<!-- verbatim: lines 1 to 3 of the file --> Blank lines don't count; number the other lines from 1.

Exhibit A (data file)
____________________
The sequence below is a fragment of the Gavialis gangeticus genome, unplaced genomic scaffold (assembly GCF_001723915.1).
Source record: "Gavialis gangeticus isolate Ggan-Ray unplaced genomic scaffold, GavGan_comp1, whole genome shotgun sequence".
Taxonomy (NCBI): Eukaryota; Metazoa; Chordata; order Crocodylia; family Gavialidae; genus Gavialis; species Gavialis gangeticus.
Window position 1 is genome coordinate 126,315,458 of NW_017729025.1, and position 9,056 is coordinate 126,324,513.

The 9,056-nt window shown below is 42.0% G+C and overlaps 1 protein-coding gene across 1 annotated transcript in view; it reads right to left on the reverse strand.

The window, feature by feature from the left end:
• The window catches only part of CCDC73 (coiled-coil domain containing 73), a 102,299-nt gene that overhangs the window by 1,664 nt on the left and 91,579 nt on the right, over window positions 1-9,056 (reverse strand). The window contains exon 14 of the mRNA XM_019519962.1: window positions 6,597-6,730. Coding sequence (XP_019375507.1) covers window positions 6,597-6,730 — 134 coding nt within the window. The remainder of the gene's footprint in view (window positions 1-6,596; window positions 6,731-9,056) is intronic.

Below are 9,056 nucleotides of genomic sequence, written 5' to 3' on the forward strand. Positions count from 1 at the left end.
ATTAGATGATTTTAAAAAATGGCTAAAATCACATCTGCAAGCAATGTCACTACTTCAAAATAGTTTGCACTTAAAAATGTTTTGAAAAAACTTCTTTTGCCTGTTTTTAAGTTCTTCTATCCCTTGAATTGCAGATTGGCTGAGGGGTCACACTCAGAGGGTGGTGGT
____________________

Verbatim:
The sequence below is a fragment of the Gavialis gangeticus genome, unplaced genomic scaffold (assembly GCF_001723915.1).
Source record: "Gavialis gangeticus isolate Ggan-Ray unplaced genomic scaffold, GavGan_comp1, whole genome shotgun sequence".
Taxonomy (NCBI): Eukaryota; Metazoa; Chordata; order Crocodylia; family Gavialidae; genus Gavialis; species Gavialis gangeticus.